“When you my Friend are passing by

And this Inform

 you where I ly

Remember you er’e long

                                               must have

Like me a Mansion in the Grave”

              – Tombstone of Dr. John Johnson, 33, Williamstown

A raven asked me to recall

My means to live before my fall

But turtle doves care not

                                               to sing

Of autumn’s storagethey yearn for spring


I sought to mend, yet found my blood

Beneath this gate of oak and mud

As Mother, Father, God

                                               and Friend

Enwraps my corpse with wounds, His end


A friend of Abram, kin to Job

Recounts redeeming fast and woe

For bores from which His pus

                                               had gone

Now shines, the balm for which we long


This Hut of Dirt entombs my bones

Yet holds them for my hope of thrones

Abandoned now as e-

                                               very man

Forgets himself to crown the Lamb


I wrote this poem in the fall of 2021 after cleaning graves around All Souls’ Day for a little while with friends, which was cut short by our rags decomposing into worn strips of dirty cloth. I found Dr. John Johnson’s tombstone and was so struck by his epitaph that I took pictures of it and expanded on it to create this poem that evening. (Dr. Johnson, if you’re reading this, I hope you’ll appreciate my stealing your thunder as a form of reflection on the theme wrought on your tombstone.) There are no records of him anywhere (which I could find on the Internet) except the Commonwealth’s record of his death at the age of 33 on May 8, 1782.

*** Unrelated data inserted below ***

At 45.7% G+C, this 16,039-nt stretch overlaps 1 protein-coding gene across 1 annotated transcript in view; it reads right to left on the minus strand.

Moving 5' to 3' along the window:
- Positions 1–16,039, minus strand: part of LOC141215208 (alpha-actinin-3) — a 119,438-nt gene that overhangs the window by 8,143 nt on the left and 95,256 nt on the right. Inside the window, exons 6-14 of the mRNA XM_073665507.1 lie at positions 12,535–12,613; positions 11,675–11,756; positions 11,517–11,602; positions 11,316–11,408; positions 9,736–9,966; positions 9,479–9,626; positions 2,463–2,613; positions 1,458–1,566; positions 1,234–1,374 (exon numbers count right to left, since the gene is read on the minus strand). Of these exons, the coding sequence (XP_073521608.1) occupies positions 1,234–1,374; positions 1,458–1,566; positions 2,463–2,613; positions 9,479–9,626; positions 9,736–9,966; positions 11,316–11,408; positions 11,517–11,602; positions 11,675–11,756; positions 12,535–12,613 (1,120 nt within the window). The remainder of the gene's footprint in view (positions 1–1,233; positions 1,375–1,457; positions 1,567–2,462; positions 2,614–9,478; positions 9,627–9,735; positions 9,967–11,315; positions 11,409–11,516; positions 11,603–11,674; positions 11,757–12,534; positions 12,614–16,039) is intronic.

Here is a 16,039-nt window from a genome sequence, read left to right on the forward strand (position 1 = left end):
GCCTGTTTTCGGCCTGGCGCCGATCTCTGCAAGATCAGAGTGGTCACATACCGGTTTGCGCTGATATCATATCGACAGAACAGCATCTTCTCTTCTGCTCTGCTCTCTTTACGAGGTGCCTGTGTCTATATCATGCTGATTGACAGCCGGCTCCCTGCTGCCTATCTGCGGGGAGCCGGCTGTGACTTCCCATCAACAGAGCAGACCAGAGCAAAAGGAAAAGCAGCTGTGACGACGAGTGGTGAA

I don’t yearn for death. Very few people do. With this poem, I intended to help myself see death as a “gate” into something genuinely worthy of longing, a “Mansion in the Grave,” because of the bodily life, suffering, and death of the very Lamb of God. Death, that ugly dirt hut, has been remodeled by Christ the Carpenter! Even as germs and worms chew through our rotting organs, Christian death has become an invitation into a great and eternal adventure! Let us live and die with vigorous joy.


Nicolas Jay Schroeter ’22 majored in Classics and Religion with a concentration in Jewish Studies. He’s a Catholic (convert), a Texan, a vegetarian, and not a blogger. He misses yellow grass and frito chili pie. Racial reparations are necessary.